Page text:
What did we learn from the Premier League?

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What did we learn from the eight Premier League games on Saturday?

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Week 6 gave us plenty of gifts (noticeably lopsided wins) as three big boys eased to victory, while another stumbled.

[ VIDEO: Premier League highlights ]

Below is a look at the key takeaways.


Mohamed Salah shaking off some rust
He scored a tap-in against Southampton on Saturday and almost scored an audacious back heel, but there are signs that Mohamed Salah is still shaking off some rust after his shoulder injury at the end of last season. The Egyptian magician looked frustrated in a more central role against Saints with Roberto Firmino switched out to the flank. Salah scored a goal when offside late on and seemed to rush a few chances where last season he was calmness personified. Salah has scored three goals in the current PL campaign but he hasn’t quite looked himself thus far with Sadio Mane and Roberto Firmino stepping up and delivering.

Jurgen Klopp won’t be too concerned about giving Salah a rest in the League Cup against Chelsea this week, especially with Xherdan Shaqiri impressing in a 45 minute cameo on Saturday too. Salah isn’t at his marauding best, as we pointed out following Liverpool’s win at Tottenham last week, but the fact that is the case and Liverpool have won their opening seven games of the season (in all competitions) is testament to how solid the rest of the team have been. At times last season you could accuse Liverpool of being a one man team. Not anymore. That’s a good thing, even if Salah isn’t firing on all cylinders. Liverpool changed up their system against Saints in the first half and Klopp wasn’t too happy with the way it was working so changed things back to a 4-3-3 in the second half. The team, and Salah, looked more comfortable in that system and ahead of a huge few weeks with games against Chelsea, Man City and Napoli coming up, the Reds are on fire. Even if their star man isnโ€™t. Yet.


Wolves the real deal

They’ve played Manchester City and Manchester United this season and drawn with both 1-1. And on both occasions after those draws with the Manchester giants Wolves have felt a little hard done by that they didn’t nab all three points with David De Gea forced to make several key saves to keep Wolves at bay. Nuno Espirito Santo‘s men have brought in plenty of top class players over the summer, including Raul Jimenez, Rui Patricio and Joao Moutinho, and it was the latter who curled home a beauty after Jimenez’s layoff to grab Wolves a deserved point at United.

There is a serious debate to be had that the runaway winners of England’s second-tier last season could be one of the best newly-promoted teams in history. Of course, nothing will beat Brian Clough’s Nottingham Forest who won the top-flight in 1978, the season after they were promoted. Wolves aren’t going to win the title this season but they have shown they can easily be the best of the rest in the PL and finish in the top seven. The depth in their squad is impressive and so too is the understanding of what Santo wants them to do each week. They have a settled squad littered with quality and a solid 3-4-3 system which suits them. Name a better newly-promoted team in the PL era. I’ll wait.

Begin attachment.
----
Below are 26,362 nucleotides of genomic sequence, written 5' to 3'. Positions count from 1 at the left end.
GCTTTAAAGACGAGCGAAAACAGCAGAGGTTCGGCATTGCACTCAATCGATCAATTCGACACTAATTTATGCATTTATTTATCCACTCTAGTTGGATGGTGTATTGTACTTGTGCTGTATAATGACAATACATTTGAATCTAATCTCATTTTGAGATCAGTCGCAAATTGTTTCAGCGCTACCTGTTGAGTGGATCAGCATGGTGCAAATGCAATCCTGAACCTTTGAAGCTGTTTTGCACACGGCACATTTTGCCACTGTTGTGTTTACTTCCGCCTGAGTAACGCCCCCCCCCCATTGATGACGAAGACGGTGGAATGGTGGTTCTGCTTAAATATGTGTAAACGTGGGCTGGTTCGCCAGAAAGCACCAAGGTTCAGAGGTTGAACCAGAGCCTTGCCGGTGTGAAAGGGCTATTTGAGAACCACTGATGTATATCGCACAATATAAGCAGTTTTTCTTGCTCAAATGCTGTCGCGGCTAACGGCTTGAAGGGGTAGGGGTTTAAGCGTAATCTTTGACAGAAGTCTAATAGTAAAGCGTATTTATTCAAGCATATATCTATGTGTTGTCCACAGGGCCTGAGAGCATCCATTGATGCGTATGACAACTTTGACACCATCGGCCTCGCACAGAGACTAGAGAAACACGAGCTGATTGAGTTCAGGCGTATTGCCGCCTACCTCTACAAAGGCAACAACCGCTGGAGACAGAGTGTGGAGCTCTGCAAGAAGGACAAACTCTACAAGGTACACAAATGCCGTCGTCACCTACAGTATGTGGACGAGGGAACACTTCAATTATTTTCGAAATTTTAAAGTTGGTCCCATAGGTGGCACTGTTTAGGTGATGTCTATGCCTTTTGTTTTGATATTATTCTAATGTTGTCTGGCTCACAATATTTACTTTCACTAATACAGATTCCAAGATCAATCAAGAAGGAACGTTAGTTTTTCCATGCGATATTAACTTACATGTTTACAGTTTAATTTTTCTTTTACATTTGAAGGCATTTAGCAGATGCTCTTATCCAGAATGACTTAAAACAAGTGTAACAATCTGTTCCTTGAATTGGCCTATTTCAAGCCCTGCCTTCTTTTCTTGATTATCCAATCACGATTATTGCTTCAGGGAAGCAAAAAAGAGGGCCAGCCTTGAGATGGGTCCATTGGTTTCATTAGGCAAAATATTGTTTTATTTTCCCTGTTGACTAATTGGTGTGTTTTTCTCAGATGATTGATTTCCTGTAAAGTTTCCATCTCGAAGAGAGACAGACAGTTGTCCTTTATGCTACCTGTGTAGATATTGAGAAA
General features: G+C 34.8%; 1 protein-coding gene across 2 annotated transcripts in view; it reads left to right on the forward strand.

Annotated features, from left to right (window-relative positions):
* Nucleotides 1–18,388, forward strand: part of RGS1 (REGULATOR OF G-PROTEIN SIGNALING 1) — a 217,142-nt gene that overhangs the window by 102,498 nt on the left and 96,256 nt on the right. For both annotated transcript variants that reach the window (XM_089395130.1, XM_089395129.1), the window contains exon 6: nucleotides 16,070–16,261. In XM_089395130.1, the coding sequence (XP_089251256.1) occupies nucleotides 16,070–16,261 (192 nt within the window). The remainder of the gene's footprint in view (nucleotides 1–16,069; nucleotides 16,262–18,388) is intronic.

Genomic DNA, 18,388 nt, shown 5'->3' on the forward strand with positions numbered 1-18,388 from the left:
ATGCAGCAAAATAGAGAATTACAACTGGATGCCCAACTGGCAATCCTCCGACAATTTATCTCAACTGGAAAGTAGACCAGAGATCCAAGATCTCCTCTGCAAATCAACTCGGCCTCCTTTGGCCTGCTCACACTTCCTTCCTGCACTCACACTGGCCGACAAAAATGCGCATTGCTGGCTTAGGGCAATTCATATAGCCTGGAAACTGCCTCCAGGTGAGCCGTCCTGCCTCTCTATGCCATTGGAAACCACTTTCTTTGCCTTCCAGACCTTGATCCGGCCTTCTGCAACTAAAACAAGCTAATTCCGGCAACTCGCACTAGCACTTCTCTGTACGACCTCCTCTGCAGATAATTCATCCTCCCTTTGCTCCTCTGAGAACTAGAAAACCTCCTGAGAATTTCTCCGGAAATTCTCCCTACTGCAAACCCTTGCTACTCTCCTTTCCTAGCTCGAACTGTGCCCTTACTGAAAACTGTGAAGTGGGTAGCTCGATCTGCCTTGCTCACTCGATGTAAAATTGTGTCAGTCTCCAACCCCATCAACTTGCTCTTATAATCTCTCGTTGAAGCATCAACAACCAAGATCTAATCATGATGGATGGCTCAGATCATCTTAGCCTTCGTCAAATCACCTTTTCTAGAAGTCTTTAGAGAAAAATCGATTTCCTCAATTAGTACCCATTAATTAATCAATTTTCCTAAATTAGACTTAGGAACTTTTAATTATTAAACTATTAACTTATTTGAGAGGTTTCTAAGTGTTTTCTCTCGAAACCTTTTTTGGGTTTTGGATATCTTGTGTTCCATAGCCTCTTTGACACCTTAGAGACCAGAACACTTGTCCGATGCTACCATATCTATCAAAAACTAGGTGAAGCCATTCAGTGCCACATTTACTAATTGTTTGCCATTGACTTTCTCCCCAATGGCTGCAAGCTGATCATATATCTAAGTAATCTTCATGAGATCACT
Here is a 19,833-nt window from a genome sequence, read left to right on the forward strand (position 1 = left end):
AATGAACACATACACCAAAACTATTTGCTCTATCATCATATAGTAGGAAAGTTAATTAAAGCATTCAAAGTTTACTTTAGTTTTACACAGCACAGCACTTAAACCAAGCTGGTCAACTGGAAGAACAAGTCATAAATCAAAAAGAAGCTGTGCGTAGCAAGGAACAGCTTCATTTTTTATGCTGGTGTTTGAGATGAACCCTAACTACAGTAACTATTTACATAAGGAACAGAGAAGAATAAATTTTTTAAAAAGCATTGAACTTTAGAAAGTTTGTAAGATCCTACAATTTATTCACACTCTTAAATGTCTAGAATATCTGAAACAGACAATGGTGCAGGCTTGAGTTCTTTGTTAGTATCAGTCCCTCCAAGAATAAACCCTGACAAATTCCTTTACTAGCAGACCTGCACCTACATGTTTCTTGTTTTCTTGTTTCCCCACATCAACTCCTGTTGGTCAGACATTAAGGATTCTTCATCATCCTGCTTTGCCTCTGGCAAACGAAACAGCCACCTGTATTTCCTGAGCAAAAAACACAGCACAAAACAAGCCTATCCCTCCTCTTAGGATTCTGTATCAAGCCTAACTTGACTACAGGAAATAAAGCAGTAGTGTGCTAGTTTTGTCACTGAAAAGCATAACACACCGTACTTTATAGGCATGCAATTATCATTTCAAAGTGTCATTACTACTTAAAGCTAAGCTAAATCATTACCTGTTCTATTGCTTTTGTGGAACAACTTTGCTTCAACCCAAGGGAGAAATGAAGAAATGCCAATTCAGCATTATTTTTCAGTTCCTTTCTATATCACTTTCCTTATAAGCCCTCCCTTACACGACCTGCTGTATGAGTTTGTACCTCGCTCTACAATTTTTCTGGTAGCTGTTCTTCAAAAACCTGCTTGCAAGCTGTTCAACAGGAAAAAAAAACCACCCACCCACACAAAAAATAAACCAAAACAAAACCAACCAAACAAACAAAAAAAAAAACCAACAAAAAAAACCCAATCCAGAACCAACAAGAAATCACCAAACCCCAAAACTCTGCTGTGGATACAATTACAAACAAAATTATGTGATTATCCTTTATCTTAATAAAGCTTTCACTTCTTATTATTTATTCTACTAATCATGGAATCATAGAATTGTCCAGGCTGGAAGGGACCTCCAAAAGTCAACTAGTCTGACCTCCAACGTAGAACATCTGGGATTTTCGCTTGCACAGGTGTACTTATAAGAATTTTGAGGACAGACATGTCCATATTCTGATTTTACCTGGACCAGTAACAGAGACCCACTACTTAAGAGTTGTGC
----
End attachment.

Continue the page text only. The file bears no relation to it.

Tottenham ease the pressure. For now…

It has been a rough few months for Tottenham Hotspur. After three-straight defeats, they needed a response at Brighton & Hove Albion. They got it. Harry Kane‘s first half penalty kick and a second half strike from Erik Lamela got Mauricio Pochettino‘s men back to winning ways after plenty of critics suddenly poked their heads over the fence to tell them what has been going wrong. Of course, a lot of the issues at Spurs are nothing to do with Pochettino and his players. With no money spent on new signings this summer and a long delay to their new stadium at White Hart Lane, chairman Daniel Levy has a lot to answer for.

On the pitch, Spurs showed plenty of grit to get by Brighton in the pouring rain on the South Coast with the bright lights and the TV cameras fixated on their every move and waiting for them to slip up and lose a fourth-straight game. They were in control throughout, with the only moment of worry when Anthony Knockaert didn’t make the most of a glorious opportunity in the second half. After a narrow defeat at Watford, a loss to red-hot Liverpool by one goal and a late collapse against Inter Milan at the San Siro, the narrative around Spurs seemed to shift from ‘they’ll get it right and prove their doubters wrong’ to ‘well, that is it they’re finished’ in a matter of days. Pochettino’s side reminded everyone not to write them off and even though Kane and Co. don’t seem anywhere near their best (we can save the tiredness debate for another week), they did what they had to do to silence their doubters. At least for another few days.


Legends return: Sir Alex Ferguson and Clint Dempsey
It was wonderful to see returns for two legendary figures on Saturday who have both been struggling with health issues over the past few years. Firstly, Sir Alex Ferguson seems to have made a superb recovery from a brain hemorrhage in May which required surgery and time in intensive care. The most successful manager in British history returned to Old Trafford on Saturday for the first time since April and Fergie received a warm welcome back and looked emotional to return to Theatre of Dreams.

And another legendary figure (okay, not quite on Fergie’s level, but still a hero) returned to the Premier League with Clint Dempsey heading back to Fulham for their draw against Watford. Dempsey, 35, retired late last month and Fulham’s all-time leading goalscorer in the Premier League was on hand to head back to Craven Cottage to see his former team.

Deuce looked as chilled as ever and Fulhamerica is still going strong.